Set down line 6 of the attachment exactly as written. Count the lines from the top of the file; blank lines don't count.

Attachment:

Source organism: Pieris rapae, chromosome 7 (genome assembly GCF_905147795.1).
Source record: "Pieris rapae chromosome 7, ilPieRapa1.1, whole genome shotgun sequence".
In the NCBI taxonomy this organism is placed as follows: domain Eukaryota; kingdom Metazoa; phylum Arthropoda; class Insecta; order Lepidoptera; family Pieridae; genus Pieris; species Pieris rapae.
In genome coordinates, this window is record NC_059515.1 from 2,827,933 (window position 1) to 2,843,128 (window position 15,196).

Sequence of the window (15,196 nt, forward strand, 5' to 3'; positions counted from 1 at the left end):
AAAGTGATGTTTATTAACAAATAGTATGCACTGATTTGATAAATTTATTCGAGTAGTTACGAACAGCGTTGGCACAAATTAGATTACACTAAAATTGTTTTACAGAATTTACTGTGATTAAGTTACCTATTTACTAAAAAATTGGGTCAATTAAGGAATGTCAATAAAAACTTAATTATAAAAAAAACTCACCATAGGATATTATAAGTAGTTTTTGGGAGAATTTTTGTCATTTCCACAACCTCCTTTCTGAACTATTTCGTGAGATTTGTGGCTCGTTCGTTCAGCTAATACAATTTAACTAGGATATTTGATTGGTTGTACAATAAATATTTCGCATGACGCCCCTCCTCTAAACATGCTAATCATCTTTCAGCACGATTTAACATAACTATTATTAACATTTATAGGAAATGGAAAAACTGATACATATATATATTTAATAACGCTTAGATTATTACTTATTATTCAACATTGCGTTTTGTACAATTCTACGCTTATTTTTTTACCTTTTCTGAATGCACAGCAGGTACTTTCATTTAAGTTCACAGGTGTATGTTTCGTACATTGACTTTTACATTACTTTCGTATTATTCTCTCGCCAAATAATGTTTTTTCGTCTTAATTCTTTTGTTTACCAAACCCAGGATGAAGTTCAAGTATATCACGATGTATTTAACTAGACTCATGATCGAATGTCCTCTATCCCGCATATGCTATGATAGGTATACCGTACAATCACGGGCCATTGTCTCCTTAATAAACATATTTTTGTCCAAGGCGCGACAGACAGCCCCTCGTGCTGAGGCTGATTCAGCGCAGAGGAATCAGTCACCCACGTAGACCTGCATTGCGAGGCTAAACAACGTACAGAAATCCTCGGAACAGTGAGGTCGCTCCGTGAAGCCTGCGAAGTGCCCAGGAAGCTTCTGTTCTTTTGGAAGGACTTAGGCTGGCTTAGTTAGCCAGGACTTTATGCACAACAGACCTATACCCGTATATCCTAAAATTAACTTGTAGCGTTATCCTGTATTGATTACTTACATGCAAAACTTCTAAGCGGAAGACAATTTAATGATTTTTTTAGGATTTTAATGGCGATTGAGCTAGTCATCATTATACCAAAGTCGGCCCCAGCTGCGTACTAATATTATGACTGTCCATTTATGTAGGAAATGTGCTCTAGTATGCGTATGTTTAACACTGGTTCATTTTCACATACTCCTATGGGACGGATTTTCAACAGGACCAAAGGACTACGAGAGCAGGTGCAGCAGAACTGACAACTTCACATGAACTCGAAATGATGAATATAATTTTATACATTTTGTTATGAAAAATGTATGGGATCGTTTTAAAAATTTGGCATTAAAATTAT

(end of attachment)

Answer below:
AAAGTGATGTTTATTAACAAATAGTATGCACTGATTTGATAAATTTATTCGAGTAGTTACGAACAGCGTTGGCACAAATTAGATTACACTAAAATTGTTTTACAGAATTTACTGTGATTAAGTTACCTATTTACTAAAAAATTGGGTCAATTAAGGAATGTCAATAAAAACTTAATTATAAAAAAAACTCACCATAGGATATTATAAGTAGTTTTTGGGAGAATTTTTGTCATTTCCACAACCTCCTTTCTGAACTATTTCGTGAGATTTGTGGCTCGTTCGTTCAGCTAATACAATTTAACTAGGATATTTGATTGGTTGTACAATAAATATTTCGCATGACGCCCCTCCTCTAAACATGCTAATCATCTTTCAGCACGATTTAACATAACTATTATTAACATTTATAGGAAATGGAAAAACTGATACATATATATATTTAATAACGCTTAGATTATTACTTATTATTCAACATTGCGTTTTGTACAATTCTACGCTTATTTTTTTACCTTTTCTGAATGCACAGCAGGTACTTTCATTTAAGTTCACAGGTGTATGTTTCGTACATTGACTTTTACATTACTTTCGTATTATTCTCTCGCCAAATAATGTTTTTTCGTCTTAATTCTTTTGTTTACCAAACCCAGGATGAAGTTCAAGTATATCACGATGTATTTAACTAGACTCATGATCGAATGTCCTCTATCCCGCATATGCTATGATAGGTATACCGTACAATCACGGGCCATTGTCTCCTTAATAAACATATTTTTGTCCAAGGCGCGACAGACAGCCCCTCGTGCTGAGGCTGATTCAGCGCAGAGGAATCAGTCACCCACGTAGACCTGCATTGCGAGGCTAAACAACGTACAGAAATCCTCGGAACAGTGAGGTCGCTCCGTGAAGCCTGCGAAGTGCCCAGGAAGCTTCTGTTCTTTTGGAAGGACTTAGGCTGGCTTAGTTAGCCAGGACTTTATGCACAACAGACCTATACCCGTATATCCTAAAATTAACTTGTAGCGTTATCCTGTATTGATTACTTACATGCAAAACTTCTAAGCGGAAGACAATTTAATGATTTTTTTAGGATTTTAATGGCGATTGAGCTAGTCATCATTATACCAAAGTCGGCCCCAGCTGCGTACTAATATTATGACTGTCCATTTATGTAGGAAATGTGCTCTAGTATGCGTATGTTTAACACTGGTTCATTTTCACATACTCCTATGGGACGGATTTTCAACAGGACCAAAGGACTACGAGAGCAGGTGCAGCAGAACTGACAACTTCACATGAACTCGAAATGATGAATATAATTTTATACATTTTGTTATGAAAAATGTATGGGATCGTTTTAAAAATTTGGCATTAAAATTAT